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What a successful exploit of a Linux server looks like

How one box was converted into a Bitcoin-mining, DoS-spewing, bug-exploiting bot.

Like most mainstream operating systems these days, fully patched installations of Linux provide a level of security that requires a fair amount of malicious hacking to overcome. Those assurances can be completely undone by a single unpatched application, as Andre' DiMino has demonstrated when he documented an Ubuntu machine in his lab being converted into a Bitcoin-mining, denial-of-service-spewing, vulnerability-exploiting hostage under the control of attackers.

A security researcher with George Washington University, DiMino noticed several IP addresses attempting to hijack the Linux server by exploiting a now-patched PHP flaw that gave attackers the ability to remotely execute commands on vulnerable machines. DiMino was curious to know what the people behind the attacks intended to do with his machine, so he set up a "honeypot" box that, for research purposes, ran an older version of the Web development language.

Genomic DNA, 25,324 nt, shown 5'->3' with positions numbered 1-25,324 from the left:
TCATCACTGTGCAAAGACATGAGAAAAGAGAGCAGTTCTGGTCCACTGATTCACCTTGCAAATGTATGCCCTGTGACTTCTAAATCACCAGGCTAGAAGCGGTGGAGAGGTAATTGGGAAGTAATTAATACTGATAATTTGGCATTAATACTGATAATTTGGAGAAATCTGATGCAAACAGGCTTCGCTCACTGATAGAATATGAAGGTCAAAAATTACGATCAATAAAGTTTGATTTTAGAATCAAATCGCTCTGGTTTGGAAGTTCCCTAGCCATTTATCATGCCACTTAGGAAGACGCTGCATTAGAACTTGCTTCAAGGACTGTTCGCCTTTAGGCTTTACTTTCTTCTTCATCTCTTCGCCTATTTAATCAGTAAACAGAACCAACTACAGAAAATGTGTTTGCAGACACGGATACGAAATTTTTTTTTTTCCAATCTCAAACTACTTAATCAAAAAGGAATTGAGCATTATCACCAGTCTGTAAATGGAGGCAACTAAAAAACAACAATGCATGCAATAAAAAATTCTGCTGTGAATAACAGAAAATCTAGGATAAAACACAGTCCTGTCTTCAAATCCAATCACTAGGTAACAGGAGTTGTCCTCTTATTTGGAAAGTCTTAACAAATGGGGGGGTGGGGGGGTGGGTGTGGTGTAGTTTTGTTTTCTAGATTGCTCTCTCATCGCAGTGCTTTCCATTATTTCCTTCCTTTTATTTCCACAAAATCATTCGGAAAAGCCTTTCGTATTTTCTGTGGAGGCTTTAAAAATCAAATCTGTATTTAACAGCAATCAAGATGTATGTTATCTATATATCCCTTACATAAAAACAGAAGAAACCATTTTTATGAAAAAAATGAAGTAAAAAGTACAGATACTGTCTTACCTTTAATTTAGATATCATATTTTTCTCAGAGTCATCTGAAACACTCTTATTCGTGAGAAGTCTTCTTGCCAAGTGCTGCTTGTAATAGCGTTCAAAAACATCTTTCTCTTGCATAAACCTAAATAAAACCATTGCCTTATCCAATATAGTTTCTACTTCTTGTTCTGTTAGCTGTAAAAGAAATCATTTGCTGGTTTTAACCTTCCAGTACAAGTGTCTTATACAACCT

The attackers' HTTP POST request contained a variety of commands that in short order downloaded a Perl script that was disguised as a PDF document file, executed it, and then deleted it. To ensure success, the attackers repeated the steps using the curl, fetch, lwp-get requests. The Perl script was programmed to sleep for periods of time, presumably to prevent administrators from noticing anything amiss. Eventually, the compromised machine connected to an Internet relay chat channel, where it downloaded another script and executed it. Then he ran forensic software and snapped lots of screen shots so everyone could follow along.

In short order, the machine was running a host of apps installed by the attackers. Some of them hijacked the server hardware to perform the mathematical operations required to "mine" Bitcoins and another digital currency known as Primecoin. The server was also equipped with apps to perform denial-of-service attacks on other machines and to scan other machines for known vulnerabilities and exploit them when found.

"Across my honeypots, I'll see dozens of these a day, including Linux ELF [executable and linkable format] files, perlbots, and vintage shells," DiMino wrote in a blog post published Tuesday. "While these injected perl and shell scripts are typically considered the patio gnats of the Internet, more annoying than anything else, they do have the potential to cause considerable harm."


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2016-07-18_12-11-32.png  Microsoft® Windows Insider MVP - Windows Security